There's a Book for That - Sorry It's Not an App
Hi again, Skip I forgot to add my name to the post I just wrote-- it is Genny!
Hello Skip, I want to thank you for your "Idiots guide to screenwriting" it has been great. But how does one get through all the Hollywood red tape? I am writing my first screenplay I met a producer randomly who loved my idea and said it is what is hot right now,I need to finish it and I have a potential hollywood original(we'll see)However, I have no agent and what you have to do to get one with coverage etc does not garauntee that. And I see people without one seem to be getting tv series, movies produced etc. I think I may just finish it let you critique it and move forward but it is frustrating b/c I am not in it just to get money, I actually love writing the money is nice too but I don't just want my work to be always optioned and sit on a shelf forever either :( your advice would be greatly appreciated.
Genny, head over to barnesandnoble.com and pick up my Ultimate Writer's Guide to Hollywood. I wrote it five years ago but the information is still pertinent. I don't know anyone without reprsentation who is getting a TV series, so email me and tell me what you're talking about. Via email I can do a lot more for you than on this page.
Don't Stop Yourself!
My sister bought me How To Write What You Want and Sell What You Write because I have been writing a book for about 13 years - through the trials and tribulations of my mother passing and quite the dysfunctional family dynamics. I have been wating to publish as I am now 27 and have created more of a teenage self-help through grieving. Your book was inspiring as the style was personal yet to the point, much appreciated. However, what stops me is: my degree? In biology. My writing experience? None, just what I've come up with. My point? Nothing intense, but I can breathe now. Worth trying to publish?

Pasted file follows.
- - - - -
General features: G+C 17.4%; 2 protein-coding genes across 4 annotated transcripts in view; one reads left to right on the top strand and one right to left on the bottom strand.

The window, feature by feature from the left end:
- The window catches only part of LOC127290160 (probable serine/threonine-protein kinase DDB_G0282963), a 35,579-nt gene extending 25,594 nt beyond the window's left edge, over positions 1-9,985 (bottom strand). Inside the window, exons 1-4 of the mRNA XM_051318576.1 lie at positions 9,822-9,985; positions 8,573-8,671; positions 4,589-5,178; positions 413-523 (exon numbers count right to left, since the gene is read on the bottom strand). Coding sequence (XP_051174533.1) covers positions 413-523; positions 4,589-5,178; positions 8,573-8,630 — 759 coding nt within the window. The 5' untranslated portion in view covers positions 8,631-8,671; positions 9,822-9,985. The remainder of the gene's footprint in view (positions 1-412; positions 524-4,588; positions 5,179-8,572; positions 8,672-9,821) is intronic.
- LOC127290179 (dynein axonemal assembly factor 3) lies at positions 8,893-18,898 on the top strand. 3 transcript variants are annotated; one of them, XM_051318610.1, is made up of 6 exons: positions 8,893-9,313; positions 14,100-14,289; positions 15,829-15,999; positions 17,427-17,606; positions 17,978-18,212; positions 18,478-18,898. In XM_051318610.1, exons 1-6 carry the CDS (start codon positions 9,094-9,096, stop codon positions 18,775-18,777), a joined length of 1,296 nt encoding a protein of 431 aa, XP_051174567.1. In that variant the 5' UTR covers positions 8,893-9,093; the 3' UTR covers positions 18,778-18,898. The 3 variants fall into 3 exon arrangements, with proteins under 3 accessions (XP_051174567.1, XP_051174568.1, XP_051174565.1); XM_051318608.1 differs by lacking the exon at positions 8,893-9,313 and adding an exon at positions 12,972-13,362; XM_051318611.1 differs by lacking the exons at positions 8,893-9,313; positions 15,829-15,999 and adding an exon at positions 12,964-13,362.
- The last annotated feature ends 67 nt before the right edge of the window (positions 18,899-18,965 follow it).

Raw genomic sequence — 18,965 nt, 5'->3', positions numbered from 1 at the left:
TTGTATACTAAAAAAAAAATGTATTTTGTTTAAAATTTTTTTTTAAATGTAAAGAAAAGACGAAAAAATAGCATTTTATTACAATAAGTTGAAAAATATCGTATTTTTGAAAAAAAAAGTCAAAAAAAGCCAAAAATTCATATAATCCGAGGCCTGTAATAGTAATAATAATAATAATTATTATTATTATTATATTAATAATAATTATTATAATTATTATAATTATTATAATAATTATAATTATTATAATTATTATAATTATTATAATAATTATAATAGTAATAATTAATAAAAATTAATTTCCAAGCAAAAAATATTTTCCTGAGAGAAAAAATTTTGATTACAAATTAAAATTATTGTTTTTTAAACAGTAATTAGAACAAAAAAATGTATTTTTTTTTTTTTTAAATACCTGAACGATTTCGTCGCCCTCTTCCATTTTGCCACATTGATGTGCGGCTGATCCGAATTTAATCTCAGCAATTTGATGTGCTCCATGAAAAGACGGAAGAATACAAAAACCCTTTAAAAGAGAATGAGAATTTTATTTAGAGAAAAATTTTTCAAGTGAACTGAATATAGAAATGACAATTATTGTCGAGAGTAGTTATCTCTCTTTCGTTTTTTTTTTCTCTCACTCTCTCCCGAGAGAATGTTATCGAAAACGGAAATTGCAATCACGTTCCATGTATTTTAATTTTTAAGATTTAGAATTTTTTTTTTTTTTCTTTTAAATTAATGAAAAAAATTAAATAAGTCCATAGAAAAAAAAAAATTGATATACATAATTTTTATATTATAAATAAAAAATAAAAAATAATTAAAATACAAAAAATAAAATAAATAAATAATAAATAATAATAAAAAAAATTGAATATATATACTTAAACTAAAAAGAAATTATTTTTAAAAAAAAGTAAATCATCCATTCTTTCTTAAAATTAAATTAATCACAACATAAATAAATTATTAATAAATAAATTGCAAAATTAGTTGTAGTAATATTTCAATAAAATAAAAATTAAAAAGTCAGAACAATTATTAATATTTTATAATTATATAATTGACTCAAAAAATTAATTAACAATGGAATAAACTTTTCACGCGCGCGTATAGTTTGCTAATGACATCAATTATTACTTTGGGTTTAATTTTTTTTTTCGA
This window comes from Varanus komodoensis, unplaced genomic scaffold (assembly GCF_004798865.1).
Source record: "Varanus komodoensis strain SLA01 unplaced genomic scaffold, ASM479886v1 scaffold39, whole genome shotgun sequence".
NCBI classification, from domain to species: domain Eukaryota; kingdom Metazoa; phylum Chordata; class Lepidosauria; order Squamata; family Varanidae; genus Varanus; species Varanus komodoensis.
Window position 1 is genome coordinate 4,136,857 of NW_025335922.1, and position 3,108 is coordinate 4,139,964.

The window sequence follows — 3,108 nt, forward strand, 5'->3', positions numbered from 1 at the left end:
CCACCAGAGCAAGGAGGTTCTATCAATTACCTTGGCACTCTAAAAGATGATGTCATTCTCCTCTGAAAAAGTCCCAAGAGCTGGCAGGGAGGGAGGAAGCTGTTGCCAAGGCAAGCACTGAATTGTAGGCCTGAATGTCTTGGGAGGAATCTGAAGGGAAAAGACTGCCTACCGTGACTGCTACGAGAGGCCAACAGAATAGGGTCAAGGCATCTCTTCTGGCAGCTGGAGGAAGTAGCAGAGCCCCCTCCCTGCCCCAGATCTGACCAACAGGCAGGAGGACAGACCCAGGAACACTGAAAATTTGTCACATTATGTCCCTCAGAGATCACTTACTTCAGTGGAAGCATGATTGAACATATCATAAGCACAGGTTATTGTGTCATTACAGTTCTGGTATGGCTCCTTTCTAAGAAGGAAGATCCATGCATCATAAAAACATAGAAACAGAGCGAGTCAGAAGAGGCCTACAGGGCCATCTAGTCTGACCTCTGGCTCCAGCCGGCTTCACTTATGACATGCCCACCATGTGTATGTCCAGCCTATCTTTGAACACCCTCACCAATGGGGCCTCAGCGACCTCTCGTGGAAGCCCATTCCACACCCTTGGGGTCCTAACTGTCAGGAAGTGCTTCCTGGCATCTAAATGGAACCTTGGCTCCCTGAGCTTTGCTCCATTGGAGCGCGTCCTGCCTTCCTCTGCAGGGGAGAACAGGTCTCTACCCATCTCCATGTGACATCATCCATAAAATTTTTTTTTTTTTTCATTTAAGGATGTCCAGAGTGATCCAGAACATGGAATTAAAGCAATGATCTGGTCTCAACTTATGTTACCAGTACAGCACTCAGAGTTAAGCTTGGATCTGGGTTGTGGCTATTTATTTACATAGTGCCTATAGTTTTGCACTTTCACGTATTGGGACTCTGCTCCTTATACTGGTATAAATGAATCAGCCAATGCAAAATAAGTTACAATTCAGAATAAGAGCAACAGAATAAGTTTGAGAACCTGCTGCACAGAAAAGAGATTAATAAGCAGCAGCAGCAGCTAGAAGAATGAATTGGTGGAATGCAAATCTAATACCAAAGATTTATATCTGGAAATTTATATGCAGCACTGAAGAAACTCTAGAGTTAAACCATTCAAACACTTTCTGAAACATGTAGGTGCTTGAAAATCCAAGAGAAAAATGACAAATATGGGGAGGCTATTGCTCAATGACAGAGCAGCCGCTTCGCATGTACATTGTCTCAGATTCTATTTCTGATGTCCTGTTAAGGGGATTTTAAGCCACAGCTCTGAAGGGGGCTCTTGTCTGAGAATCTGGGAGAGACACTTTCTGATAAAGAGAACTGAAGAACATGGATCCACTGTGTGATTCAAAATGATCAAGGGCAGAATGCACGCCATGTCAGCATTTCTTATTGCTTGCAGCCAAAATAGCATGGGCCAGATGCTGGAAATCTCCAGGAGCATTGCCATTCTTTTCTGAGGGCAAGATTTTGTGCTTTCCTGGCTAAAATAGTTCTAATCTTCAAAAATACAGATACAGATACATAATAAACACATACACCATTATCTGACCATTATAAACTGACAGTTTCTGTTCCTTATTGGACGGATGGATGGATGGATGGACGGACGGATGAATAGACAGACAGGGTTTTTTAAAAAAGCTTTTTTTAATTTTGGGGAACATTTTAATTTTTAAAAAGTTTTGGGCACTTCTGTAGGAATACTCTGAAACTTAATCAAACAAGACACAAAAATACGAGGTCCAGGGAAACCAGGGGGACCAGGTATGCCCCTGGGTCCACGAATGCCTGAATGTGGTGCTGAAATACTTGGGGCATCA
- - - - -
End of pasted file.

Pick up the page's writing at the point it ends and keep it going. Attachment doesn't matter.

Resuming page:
Thank you for your time and printed words.
Lyndsey, the question I always ask myself about books is "How many people out there would like or need this?" In your case, it might be a lot, depends on the content and how well you convey your truth. Email me and tell me more.
NOTE TO EVERYONE: Send me an email unless you want your question(s) featured here for all eyes to see.
The reality of reality shows
I have two extraordinary ideas for t.v. reality shows and the companies I have checked out, I feel I can not trust. Can you direct me to a person or business like yourself where we can all make some money?
Thank you for your time.
I know some companies but they don't know you, they know me. That's usually what it takes. Email me.
Hi, Skip. I just finished 'Idiot' and really enjoyed it. Do you have a provision to upgrade a service. For instance, if I did Script Scrutiny could I upgrade to The Big Jump without paying another $999. Arne
I can understand your concern - Will this guy tell me anything good? If that's it, well, that's why I put testimonies on the front page. I'll generally work with people who've already paid but I'd rather get the right service figured out the first time.
Does size matter?
Skip, I have written a beautiful story about 17,000 words. Do great scripts and stories have to be longer than that? Most people don't like reading those long drawn out novels. I am one of them. How do you determine the chapters for a book. Do you do a brainstorming diagram? Thanks. - Marie Davis
Marie, clear presentation of ideas is important, but you didn't tell me if you wrote a script or what. Scripts are spoken of in single-spaced pages, not word count. Books (non-fiction) and novels average about 1,000 words every four double-spaced pages so a manuscript that size would be only 68 pages. You need something bigger, most likely. Since you asked a lot of things and it seems you need a good bit of advice, that's all I'm answering unless we do a consultation.